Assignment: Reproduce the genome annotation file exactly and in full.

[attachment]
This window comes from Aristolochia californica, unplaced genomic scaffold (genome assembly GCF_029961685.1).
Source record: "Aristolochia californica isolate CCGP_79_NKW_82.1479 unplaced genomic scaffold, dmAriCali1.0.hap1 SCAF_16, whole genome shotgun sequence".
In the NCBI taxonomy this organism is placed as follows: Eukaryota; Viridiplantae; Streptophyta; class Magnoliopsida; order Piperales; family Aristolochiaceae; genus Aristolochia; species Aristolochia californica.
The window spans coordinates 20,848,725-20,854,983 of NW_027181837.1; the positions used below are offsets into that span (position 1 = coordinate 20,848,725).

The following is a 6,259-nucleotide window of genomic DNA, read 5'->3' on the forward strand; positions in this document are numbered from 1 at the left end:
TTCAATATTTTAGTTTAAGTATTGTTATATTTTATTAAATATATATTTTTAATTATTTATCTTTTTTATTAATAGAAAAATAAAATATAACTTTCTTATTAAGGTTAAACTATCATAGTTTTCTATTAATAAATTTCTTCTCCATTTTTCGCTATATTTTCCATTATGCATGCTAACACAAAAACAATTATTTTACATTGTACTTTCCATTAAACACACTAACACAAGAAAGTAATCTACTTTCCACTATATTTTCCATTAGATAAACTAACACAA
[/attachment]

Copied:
This window comes from Aristolochia californica, unplaced genomic scaffold (genome assembly GCF_029961685.1).
Source record: "Aristolochia californica isolate CCGP_79_NKW_82.1479 unplaced genomic scaffold, dmAriCali1.0.hap1 SCAF_16, whole genome shotgun sequence".
In the NCBI taxonomy this organism is placed as follows: Eukaryota; Viridiplantae; Streptophyta; class Magnoliopsida; order Piperales; family Aristolochiaceae; genus Aristolochia; species Aristolochia californica.
The window spans coordinates 20,848,725-20,854,983 of NW_027181837.1; the positions used below are offsets into that span (position 1 = coordinate 20,848,725).

The following is a 6,259-nucleotide window of genomic DNA, read 5'->3' on the forward strand; positions in this document are numbered from 1 at the left end:
TTCAATATTTTAGTTTAAGTATTGTTATATTTTATTAAATATATATTTTTAATTATTTATCTTTTTTATTAATAGAAAAATAAAATATAACTTTCTTATTAAGGTTAAACTATCATAGTTTTCTATTAATAAATTTCTTCTCCATTTTTCGCTATATTTTCCATTATGCATGCTAACACAAAAACAATTATTTTACATTGTACTTTCCATTAAACACACTAACACAAGAAAGTAATCTACTTTCCACTATATTTTCCATTAGATAAACTAACACAA